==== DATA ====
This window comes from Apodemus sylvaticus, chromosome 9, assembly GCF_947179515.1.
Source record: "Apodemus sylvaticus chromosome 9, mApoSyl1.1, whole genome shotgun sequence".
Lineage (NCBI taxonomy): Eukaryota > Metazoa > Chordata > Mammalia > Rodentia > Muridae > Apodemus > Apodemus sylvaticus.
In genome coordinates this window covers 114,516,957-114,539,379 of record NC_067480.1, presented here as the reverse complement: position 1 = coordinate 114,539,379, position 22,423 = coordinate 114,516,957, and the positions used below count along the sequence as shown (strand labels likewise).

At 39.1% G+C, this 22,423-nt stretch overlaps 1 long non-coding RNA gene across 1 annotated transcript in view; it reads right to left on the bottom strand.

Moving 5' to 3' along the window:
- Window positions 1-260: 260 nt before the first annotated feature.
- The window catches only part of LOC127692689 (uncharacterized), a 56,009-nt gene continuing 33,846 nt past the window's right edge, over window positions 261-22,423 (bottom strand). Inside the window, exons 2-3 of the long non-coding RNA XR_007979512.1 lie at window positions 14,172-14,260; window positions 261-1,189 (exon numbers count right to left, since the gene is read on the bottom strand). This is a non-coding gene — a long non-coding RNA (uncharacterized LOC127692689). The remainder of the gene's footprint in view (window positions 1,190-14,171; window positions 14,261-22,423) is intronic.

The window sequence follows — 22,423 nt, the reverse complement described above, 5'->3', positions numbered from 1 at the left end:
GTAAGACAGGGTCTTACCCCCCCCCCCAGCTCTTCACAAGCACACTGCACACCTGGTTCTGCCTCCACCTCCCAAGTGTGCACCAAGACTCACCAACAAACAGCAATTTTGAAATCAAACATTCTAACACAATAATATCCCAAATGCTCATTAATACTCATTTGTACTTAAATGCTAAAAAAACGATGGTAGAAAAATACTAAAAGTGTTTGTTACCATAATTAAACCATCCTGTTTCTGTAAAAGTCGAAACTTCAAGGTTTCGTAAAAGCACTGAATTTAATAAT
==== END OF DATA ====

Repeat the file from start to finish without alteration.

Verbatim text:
This window comes from Apodemus sylvaticus, chromosome 9, assembly GCF_947179515.1.
Source record: "Apodemus sylvaticus chromosome 9, mApoSyl1.1, whole genome shotgun sequence".
Lineage (NCBI taxonomy): Eukaryota > Metazoa > Chordata > Mammalia > Rodentia > Muridae > Apodemus > Apodemus sylvaticus.
In genome coordinates this window covers 114,516,957-114,539,379 of record NC_067480.1, presented here as the reverse complement: position 1 = coordinate 114,539,379, position 22,423 = coordinate 114,516,957, and the positions used below count along the sequence as shown (strand labels likewise).

At 39.1% G+C, this 22,423-nt stretch overlaps 1 long non-coding RNA gene across 1 annotated transcript in view; it reads right to left on the bottom strand.

Moving 5' to 3' along the window:
- Window positions 1-260: 260 nt before the first annotated feature.
- The window catches only part of LOC127692689 (uncharacterized), a 56,009-nt gene continuing 33,846 nt past the window's right edge, over window positions 261-22,423 (bottom strand). Inside the window, exons 2-3 of the long non-coding RNA XR_007979512.1 lie at window positions 14,172-14,260; window positions 261-1,189 (exon numbers count right to left, since the gene is read on the bottom strand). This is a non-coding gene — a long non-coding RNA (uncharacterized LOC127692689). The remainder of the gene's footprint in view (window positions 1,190-14,171; window positions 14,261-22,423) is intronic.

The window sequence follows — 22,423 nt, the reverse complement described above, 5'->3', positions numbered from 1 at the left end:
GTAAGACAGGGTCTTACCCCCCCCCCCAGCTCTTCACAAGCACACTGCACACCTGGTTCTGCCTCCACCTCCCAAGTGTGCACCAAGACTCACCAACAAACAGCAATTTTGAAATCAAACATTCTAACACAATAATATCCCAAATGCTCATTAATACTCATTTGTACTTAAATGCTAAAAAAACGATGGTAGAAAAATACTAAAAGTGTTTGTTACCATAATTAAACCATCCTGTTTCTGTAAAAGTCGAAACTTCAAGGTTTCGTAAAAGCACTGAATTTAATAAT